A fascinating new article published in the October 2015 issue of Harvard Business Review as well as its online sister publication @Harvardbiz investigates the transformative nature of the IoT and the connected products that have the power to change and/or disrupt the modern world.
The article, titled How Smart, Connected Products Are Transforming Companies outlines a present and very near future where:
“The new capabilities and vast quantities of data that smart, connected products offer are redefining the activities of the core functions of companies—sometimes radically. As software and cloud-based operating systems become integral to products, new product-development principles emerge, manufacturing components and processes change, and IT security becomes the job of every function.”
One startling, opening paragraph in a publication that is not particularly given to overstatement, asserts:
“What is under way is the most substantial change in the manufacturing firm since the Second Industrial Revolution, and the effects are spreading to other industries, like services, as well.”
Smart, Connected Products, and Complex Risks Force Exposures Re-think
The authors believe that the evolution of products into intelligent, connected devices will completely reshape companies and competition.
In today’s world therefore:
“Smart thermostats control a growing array of home devices, transmitting data about their use back to manufacturers. Intelligent, networked industrial machines autonomously coordinate and optimize work. Cars stream data about their operation, location, and environment to their makers and receive software upgrades that enhance their performance or head off problems before they occur.”
The paradox is that in such a world, our machines, our constructions and products are autonomous yet connected at the same time. It is a strange concept to grasp yet grasp it we must if we wish to maximise the opportunity and minimise the inevitable risks.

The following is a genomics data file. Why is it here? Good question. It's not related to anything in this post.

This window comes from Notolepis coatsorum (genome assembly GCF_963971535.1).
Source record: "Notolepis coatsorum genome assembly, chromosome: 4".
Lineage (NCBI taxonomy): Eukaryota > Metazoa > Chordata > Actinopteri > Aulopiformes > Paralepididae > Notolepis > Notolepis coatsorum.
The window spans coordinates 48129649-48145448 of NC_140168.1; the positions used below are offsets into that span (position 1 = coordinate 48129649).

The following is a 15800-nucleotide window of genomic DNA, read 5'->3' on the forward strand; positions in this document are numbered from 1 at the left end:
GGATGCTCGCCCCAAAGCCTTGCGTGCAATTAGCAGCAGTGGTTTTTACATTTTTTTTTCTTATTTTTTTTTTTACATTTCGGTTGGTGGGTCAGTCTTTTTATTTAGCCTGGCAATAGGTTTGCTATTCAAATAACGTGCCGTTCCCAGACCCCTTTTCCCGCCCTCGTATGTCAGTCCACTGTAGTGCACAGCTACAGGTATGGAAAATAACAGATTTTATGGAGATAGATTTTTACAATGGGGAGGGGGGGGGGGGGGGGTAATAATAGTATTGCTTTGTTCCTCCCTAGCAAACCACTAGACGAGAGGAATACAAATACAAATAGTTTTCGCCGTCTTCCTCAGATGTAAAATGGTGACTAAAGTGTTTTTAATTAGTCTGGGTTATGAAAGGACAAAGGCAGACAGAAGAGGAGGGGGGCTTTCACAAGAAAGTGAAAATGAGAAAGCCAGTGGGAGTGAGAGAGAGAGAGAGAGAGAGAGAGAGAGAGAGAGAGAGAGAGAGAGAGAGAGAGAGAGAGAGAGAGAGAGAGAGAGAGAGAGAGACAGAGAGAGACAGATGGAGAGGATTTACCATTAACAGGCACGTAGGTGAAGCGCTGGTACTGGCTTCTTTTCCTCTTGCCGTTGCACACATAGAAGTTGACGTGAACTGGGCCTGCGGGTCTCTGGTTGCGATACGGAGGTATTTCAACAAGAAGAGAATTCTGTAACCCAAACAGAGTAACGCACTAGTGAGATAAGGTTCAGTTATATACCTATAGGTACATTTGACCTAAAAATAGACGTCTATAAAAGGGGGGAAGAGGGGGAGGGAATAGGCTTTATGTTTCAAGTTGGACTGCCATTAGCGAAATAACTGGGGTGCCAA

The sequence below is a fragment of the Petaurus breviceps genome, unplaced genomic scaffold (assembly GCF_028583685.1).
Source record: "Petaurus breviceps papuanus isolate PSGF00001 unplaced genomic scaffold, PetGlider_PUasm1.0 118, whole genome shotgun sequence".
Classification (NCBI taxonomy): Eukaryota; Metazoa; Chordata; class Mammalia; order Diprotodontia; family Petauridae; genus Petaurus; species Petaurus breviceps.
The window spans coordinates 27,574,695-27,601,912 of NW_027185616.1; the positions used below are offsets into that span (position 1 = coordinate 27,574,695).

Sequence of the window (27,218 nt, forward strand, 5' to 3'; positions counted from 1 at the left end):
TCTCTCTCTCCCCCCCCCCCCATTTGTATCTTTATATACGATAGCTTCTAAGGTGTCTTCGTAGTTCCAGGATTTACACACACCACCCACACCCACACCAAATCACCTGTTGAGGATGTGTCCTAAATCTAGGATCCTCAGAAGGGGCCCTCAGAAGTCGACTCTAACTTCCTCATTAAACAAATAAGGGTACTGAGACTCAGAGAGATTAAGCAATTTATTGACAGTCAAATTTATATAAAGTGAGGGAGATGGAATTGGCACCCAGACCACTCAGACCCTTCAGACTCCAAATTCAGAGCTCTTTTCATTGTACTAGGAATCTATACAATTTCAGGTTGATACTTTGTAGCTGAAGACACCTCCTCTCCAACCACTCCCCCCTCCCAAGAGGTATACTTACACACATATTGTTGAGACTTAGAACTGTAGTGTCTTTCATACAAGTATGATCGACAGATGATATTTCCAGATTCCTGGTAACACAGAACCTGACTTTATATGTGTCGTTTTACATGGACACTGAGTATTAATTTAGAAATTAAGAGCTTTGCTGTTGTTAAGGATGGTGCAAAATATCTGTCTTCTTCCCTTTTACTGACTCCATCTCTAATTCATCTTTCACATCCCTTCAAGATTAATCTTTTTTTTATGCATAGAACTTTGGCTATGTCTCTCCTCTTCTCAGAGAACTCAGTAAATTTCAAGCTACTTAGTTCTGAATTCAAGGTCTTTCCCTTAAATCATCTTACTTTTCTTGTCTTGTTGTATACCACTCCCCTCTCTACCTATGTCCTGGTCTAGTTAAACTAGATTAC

Wearing our risk management hat, Russell Group is primarily focused on the risk aspect and how it potentially impacts our underwriting clients and their clients. As a business we have been at the forefront of a debate that is asking the question “How does the connected nature of risk today cut across traditional vertical industrial structures such as aerospace, shipping, offshore energy and, increasingly, financial services?”
According to the Harvard authors: “Smart, connected products can generate real-time readings that are unprecedented in their variety and volume. Data now stands on par with people, technology, and capital as a core asset of the corporation and in many businesses is perhaps becoming the decisive asset.
“As the ability to unlock the full value of data becomes a key source of competitive advantage, the management, governance, analysis, and security of that data is developing into a major new business function.”
In this new environment smart, connected products need to be significantly re-thought in terms of design as product development moves from mainly mechanical engineering to proper “interdisciplinary” systems engineering, particularly as products mutate into complex systems containing software.